Madrigal’s Spanish Magic!

spanish

Sometimes something old can be new again!

Six years ago, when I first came across Margarita Madrigal’s “Magic Key to Spanish” I wasn’t expecting much more than another book claiming to be able to teach you conversational Spanish in a flash and then falling flat when claims exceeded results. At the time, I was interested in brushing up on my very rusty Latin American Spanish; the result of immigrating to Canada from Venezuela at a young age. What I was surprised to discover, however, was one of the best written Spanish language learning books I have ever come across…even though it was first published* in 1955.

Most people who know me, know that I have embraced technology wholeheartedly, including all the variant online learning tools currently available (Duo Lingo and Alison.com come to mind). But I have to admit that Margaret Madrigal deserves a spot in the limelight for what she termed her “creative and proven approach” to learning a language…and, believe me, she delivers! I have since used her book as a great resource to tutor expats and snowbirds looking to communicate in their Mexican environment.

Margaret Madrigal, born in 1912, was a Costa Rican American whose father moved the family around various Latin American countries during her youth. It was her Kansas born mother, insisting the children learn and keep up with her American English roots, that inspired Margaret’s love of linguistics. By the time of her death in 1983, she had written no less than 25 books covering seven languages. The “Madrigal’s Magic Key to…” series began with the Spanish book and grew to eventually include the French and German versions.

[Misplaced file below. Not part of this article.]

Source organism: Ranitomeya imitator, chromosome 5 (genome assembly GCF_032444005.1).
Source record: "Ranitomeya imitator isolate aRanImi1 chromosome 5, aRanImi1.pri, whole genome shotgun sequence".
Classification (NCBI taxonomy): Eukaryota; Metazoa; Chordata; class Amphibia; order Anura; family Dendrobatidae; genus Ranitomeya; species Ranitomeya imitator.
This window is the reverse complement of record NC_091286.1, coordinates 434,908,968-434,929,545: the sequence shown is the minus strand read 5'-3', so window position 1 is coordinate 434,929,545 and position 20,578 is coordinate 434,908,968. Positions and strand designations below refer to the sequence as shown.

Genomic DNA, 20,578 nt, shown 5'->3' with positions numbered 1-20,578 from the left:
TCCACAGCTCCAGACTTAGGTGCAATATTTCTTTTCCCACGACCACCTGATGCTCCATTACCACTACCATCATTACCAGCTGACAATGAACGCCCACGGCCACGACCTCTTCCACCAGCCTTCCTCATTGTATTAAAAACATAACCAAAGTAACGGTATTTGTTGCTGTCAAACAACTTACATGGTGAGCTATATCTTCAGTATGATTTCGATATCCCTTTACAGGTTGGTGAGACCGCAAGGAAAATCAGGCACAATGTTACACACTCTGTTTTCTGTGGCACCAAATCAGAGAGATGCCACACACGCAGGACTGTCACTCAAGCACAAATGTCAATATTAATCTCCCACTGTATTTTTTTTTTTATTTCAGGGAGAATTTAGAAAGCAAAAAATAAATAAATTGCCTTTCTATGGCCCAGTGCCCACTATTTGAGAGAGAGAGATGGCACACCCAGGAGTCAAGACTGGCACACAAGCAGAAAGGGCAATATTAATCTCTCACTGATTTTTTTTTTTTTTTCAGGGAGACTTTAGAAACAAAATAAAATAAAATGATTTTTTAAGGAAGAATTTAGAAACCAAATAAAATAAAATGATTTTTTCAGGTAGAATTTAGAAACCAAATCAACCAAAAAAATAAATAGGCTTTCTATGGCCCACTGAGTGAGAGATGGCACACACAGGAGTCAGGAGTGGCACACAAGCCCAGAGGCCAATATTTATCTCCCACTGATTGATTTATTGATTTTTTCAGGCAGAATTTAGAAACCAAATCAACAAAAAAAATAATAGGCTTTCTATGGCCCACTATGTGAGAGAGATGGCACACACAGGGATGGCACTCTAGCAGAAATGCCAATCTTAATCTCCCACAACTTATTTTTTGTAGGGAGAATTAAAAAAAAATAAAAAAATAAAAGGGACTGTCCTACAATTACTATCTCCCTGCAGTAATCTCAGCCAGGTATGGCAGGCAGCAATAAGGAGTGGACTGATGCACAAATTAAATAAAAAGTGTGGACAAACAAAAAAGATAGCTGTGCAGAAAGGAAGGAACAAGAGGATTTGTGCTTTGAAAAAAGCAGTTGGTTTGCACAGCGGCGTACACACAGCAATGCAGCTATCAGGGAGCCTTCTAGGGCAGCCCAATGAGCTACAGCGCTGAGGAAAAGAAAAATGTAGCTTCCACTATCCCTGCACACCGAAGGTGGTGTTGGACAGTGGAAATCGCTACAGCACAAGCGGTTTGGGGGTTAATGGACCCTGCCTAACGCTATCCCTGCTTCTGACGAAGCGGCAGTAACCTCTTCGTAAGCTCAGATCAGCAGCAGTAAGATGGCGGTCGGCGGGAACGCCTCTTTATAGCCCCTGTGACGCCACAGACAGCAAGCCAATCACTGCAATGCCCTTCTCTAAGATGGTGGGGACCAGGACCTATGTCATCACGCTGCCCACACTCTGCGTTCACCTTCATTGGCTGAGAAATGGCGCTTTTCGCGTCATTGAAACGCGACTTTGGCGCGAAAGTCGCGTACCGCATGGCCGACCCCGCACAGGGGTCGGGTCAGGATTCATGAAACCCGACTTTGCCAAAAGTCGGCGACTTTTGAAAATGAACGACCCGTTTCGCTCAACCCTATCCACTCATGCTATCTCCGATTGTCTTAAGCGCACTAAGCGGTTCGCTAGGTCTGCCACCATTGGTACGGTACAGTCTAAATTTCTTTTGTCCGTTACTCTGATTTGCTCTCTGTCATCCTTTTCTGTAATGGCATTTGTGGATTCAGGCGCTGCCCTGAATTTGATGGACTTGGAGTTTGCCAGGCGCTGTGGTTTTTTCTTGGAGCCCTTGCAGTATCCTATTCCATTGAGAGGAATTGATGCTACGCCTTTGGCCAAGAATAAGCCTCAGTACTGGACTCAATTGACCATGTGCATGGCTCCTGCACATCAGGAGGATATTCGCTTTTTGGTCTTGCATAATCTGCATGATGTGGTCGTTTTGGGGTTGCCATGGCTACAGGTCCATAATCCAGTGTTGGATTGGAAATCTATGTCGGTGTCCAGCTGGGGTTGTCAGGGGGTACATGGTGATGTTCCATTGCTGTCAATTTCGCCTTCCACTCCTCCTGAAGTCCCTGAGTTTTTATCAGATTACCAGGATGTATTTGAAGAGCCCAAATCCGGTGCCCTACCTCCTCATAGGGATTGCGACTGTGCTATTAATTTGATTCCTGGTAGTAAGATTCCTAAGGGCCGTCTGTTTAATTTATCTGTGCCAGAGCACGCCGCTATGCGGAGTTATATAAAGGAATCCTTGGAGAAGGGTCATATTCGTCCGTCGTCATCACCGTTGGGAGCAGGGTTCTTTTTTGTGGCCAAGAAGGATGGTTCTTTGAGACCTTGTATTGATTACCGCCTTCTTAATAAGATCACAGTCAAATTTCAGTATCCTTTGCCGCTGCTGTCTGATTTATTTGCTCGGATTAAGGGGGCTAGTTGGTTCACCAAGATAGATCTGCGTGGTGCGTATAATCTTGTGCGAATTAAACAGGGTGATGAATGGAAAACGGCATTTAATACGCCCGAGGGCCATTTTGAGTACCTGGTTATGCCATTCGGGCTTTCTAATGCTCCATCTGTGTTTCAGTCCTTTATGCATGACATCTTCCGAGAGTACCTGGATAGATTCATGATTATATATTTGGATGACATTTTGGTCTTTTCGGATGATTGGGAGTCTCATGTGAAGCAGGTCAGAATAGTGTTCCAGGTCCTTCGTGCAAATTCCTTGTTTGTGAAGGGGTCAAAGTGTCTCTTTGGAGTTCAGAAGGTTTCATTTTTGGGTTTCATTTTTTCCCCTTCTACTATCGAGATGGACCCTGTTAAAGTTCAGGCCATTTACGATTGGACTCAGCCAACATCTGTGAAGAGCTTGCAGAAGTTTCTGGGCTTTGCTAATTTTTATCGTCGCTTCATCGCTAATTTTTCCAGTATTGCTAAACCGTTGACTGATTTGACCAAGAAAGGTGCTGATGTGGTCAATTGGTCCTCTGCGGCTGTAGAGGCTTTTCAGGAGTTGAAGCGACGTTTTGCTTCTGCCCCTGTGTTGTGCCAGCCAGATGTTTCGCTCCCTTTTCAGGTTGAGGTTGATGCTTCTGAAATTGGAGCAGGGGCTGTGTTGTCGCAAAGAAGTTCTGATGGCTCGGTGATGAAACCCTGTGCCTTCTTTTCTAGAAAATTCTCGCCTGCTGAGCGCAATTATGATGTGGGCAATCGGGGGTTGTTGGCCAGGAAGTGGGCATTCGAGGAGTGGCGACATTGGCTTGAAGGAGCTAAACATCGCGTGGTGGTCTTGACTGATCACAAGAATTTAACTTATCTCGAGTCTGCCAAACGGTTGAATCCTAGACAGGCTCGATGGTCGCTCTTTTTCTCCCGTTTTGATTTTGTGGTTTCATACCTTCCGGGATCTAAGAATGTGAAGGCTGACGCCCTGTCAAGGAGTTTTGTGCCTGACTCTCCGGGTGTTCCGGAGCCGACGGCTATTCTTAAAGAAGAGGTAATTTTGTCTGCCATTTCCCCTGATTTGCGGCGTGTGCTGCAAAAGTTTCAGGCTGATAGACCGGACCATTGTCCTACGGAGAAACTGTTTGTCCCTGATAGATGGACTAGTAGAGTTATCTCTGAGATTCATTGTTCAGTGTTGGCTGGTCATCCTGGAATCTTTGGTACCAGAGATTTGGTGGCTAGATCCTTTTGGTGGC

As a young woman in the 1940’s and living in the trendy “Bohemian” community of Greenwich Village in New York, Margaret’s teaching techniques became so well known that she was in high demand as a tutor an teacher to some very prominent people. Among her students were various ambassadors, the tennis champion Alice Marble as well as author and self described “rascal” Ernest Hemingway.

“When I was faced with the task of learning Spanish in a few weeks Madrigal came to my rescue with her remarkable method and I found myself speaking Spanish with ease and pleasure.” Stanton Griffis, Ambassador to Spain and Argentina 1949 – 1952

In her book, “Madrigal’s Magic Key to Spanish”, Margaret teaches us little “tricks” to easily formulate the Spanish word or verb we need. One method is to simply add an “ia” in the place of the “e” in an English word ending with “ce”. For example POLICE becomes POLICIA. Or AMBULANCE can become AMBULANCIA. She also recommends that students first learn the PAST tense of a verb. The logic of this is that, in normal conversations, one usually speaks in past tense. For example, we rarely say “I drive…” but more likely, “I drove…”.

In her preface Margaret points out that, without realizing it, you already know many Spanish words. Words like popular, conductor, actor, central are exactly the same in Spanish as in English albeit with a slight pronunciation difference. And on the flip side, Spanish words such as constructivo, presidente, artista are easily recognizable for their English meaning.

For those of us that still like the old school tactile feel of a good book and prefer learning in a self paced environment, I highly recommend “Madrigal’s Magic Key to Spanish”.

*An interesting side note to this book is that all the illustrations were done by Andy Warhol. It’s quite likely he was one of her Bohemian friends from the Village!

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